from where little Pat Losty was living and working.
It is our belief
that Julia left her youngest son Pat Losty under the watchful eye of
his Uncle Patrick while she took her other three children with her to Russell,
Massachusetts to seek employment.
Note: On the census of 1870
Line 24 for Patty Losty you will notice the enumerator scratched off the
original entry made regarding Pat Losty's gender. The enumerator
originally wrote male, then later scratched that off and entered
Female. It is possible the enumerator made this error based
upon Pat's name being given as Patty, which to most refers to a female,
but to the Irish, Patty is spelled Paddy and refers to a male person.
In 1870 Julia Losty and two of her
four children Mary and Matthew appeared in the Russell,
Massachusetts - Hampden County 1870
U.S. census Line 19, 20 &
21. Julia age 40 and Mary age 17 were
working in a paper mill. Julia's son Matthew now age 15 was a farm
During our research we learned in Russell,
Massachusetts, there were two employment
opportunities available in 1870; working in the paper mills or working
on the farms. Almost every person listed in
the Russell, Massachusetts 1870 US Census, was working in one of
those two positions. Children were often found
working as domestic servants during the summer months to help support
their families. (at least this was the case with Julia's children).
In addition to Julia's son Pat working as a domestic servant, her
daughter, Bridget Losty, was also working
as domestic servant during that year in the home of Daniel
McBride in Russell, Massachusetts. She was nine years old Page
12 Line 37.
Sometime after the
1870 U.S. Census was taken and before or during 1873 Julia
Losty moved to Holyoke,
Massachusetts and is listed in the 1873,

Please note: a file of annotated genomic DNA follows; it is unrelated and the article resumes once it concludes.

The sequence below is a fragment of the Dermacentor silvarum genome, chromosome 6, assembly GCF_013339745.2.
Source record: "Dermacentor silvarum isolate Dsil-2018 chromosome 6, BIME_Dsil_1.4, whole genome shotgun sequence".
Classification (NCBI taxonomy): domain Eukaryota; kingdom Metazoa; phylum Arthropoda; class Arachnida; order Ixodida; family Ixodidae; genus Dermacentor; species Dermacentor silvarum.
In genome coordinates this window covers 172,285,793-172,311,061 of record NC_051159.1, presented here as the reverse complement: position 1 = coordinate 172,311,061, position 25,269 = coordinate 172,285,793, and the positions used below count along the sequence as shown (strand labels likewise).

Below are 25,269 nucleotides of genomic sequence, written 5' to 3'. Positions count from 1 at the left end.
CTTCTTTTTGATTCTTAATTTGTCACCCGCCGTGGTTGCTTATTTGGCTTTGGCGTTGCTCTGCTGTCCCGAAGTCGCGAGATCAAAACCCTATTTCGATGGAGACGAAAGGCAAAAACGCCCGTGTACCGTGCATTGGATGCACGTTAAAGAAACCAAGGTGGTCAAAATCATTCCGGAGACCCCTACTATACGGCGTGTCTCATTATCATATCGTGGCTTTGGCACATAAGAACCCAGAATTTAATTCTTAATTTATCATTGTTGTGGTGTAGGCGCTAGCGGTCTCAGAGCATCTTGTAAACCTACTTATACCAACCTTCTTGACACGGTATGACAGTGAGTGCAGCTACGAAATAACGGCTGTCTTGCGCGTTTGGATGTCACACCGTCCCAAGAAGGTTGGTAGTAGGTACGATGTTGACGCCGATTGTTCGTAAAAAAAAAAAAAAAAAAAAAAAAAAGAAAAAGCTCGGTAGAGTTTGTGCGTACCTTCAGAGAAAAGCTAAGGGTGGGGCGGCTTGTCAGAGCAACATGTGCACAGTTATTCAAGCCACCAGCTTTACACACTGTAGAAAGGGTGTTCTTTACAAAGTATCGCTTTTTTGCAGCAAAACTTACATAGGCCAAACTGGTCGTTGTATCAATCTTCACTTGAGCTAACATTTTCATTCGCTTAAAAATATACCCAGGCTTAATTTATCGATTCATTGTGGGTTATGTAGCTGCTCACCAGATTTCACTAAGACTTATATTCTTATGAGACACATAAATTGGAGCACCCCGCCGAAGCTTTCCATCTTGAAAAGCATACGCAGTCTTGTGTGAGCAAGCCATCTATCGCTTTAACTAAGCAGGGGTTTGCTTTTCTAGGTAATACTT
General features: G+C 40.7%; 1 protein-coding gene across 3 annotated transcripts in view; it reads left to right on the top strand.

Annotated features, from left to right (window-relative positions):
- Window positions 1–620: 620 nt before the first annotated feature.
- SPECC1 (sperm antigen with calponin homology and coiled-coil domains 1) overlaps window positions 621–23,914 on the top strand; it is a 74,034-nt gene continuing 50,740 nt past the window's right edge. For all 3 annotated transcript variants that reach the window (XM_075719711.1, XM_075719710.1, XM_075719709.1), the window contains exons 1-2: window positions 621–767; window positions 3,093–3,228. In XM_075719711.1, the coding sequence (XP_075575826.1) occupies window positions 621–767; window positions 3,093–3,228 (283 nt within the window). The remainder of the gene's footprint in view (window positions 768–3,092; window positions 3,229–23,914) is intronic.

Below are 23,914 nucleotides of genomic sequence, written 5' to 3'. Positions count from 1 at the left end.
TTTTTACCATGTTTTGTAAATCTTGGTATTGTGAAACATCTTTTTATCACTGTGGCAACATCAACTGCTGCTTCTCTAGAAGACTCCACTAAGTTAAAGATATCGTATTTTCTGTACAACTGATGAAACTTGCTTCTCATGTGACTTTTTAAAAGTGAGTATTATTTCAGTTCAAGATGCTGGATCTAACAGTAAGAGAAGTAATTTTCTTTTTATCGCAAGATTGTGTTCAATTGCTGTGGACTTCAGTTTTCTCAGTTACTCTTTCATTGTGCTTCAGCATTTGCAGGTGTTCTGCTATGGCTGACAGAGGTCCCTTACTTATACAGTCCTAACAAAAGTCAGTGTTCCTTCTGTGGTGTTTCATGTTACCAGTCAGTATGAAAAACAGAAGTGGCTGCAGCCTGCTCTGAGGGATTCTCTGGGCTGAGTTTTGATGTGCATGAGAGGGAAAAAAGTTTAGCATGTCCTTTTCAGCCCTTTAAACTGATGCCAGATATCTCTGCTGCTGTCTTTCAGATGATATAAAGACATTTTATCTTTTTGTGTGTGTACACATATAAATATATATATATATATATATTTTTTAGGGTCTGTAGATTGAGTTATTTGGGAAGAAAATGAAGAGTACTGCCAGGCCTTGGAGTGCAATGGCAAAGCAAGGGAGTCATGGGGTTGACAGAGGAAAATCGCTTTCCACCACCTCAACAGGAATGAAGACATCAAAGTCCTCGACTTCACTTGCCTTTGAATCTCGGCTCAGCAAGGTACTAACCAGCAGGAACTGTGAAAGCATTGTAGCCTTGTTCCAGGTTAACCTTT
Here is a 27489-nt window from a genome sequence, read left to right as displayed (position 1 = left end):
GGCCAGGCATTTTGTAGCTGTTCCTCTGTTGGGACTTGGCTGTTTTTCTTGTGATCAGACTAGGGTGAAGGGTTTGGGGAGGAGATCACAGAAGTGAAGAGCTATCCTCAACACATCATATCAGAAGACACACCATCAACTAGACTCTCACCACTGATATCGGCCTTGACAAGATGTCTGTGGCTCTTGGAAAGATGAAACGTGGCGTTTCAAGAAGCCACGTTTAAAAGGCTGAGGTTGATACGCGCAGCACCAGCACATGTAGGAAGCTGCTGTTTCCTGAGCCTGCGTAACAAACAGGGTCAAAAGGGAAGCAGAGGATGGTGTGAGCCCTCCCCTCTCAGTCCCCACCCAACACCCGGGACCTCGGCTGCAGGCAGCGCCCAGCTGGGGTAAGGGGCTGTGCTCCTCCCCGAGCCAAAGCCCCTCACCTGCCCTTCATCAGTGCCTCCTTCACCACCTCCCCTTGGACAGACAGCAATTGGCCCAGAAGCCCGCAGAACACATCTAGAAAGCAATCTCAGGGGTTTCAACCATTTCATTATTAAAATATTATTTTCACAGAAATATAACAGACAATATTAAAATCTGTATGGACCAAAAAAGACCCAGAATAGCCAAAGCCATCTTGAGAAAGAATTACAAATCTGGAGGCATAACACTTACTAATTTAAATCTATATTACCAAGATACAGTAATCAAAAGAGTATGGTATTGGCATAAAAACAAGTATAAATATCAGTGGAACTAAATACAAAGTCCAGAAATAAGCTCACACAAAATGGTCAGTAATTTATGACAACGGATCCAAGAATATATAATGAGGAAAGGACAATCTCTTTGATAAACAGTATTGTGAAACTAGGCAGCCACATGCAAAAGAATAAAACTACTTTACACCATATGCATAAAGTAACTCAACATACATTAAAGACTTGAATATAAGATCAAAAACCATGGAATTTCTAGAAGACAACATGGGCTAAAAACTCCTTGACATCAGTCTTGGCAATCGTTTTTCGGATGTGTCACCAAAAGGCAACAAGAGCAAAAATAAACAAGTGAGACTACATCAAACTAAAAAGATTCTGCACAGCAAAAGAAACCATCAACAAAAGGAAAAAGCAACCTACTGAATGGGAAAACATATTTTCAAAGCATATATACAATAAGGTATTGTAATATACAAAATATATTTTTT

Holyoke City Directory.
It is unknown how many of her children were actually with her in
Holyoke. The city directories only list the Head of Household.
In 1877, Julia's son
Matthew was 20 years old and on May 2nd, of that year, he married Miss.
Catherine T. Burns of Holyoke, Massachusetts. Between 1876 and 1879
there are no City Directories or US census taken that would tell us
if Julia (Byrne) Losty, remained in Holyoke, but it is our best guess that she did
until April of 1880.
On the 5th day of April 1880, Julia's oldest
daughter, Mary J. Losty, passed away at the age of 27 and her death
record indicates she was laid to rest in Pittsfield
Massachusetts. The same town where her Grandmother Mary Jane Losty was
laid to rest.
Returns to Ireland
have yet to prove the following theory however, we have strong
suspicions Julia Losty and her son Pat Losty returned to Ireland after
the death of Mary. We cannot locate a death record for Julia
(Byrne) Losty or her son Pat Losty, nor do they appear in any of the
U.S. Census's from 1880 onward. Based upon the absence of these
records, we believe upon the death of Mary J. Losty, Julia was devastated and
overwhelmed with grief. Her hope for a better life in America
was not living up to its reputation for Julia. Things were
going terribly wrong. She had lost her husband in Ireland, sailed across
the Atlantic for with her 4
young children, struggled to survive the seventeen years
she was in the United States (so much so her babies were having to work
at the ages
of 9 and 13) and then her eldest daughter dies at age 27.
This must have been more than Julia could bare. The
straw that broke the camels back so to speak.
Julia took her daughter
Mary to Pittsfield to be buried upon the instructions of Patrick
Losty, the only male adult figure in their
lives, and picked up her son Pat Losty who
had been under the watchful eye of Patrick in West Stockbridge (only
15 miles from Pittsfield) and set sailed for Ireland.
In June of 1880 , two months after Julia buried Mary, the US Census in Holyoke, Massachusetts was taken.
Neither Julia or Pat were listed. This confirms our believe that Julia left for
Ireland just after Mary died in April of 1880.
Although life in the
United States did not result in great success for Julia, her efforts
were not in vain. As a result of Julia's decision to come to
America, she laid the foundation for her children and grandchildren
and their children's children to live and prosper in the Great
Nation we live in today. Julia's son Matthew who remained in
the United States was very successful and all of the families who
are descended from him owe a huge debt of gratitude to Julia for
sacrificing so much for the rest of us.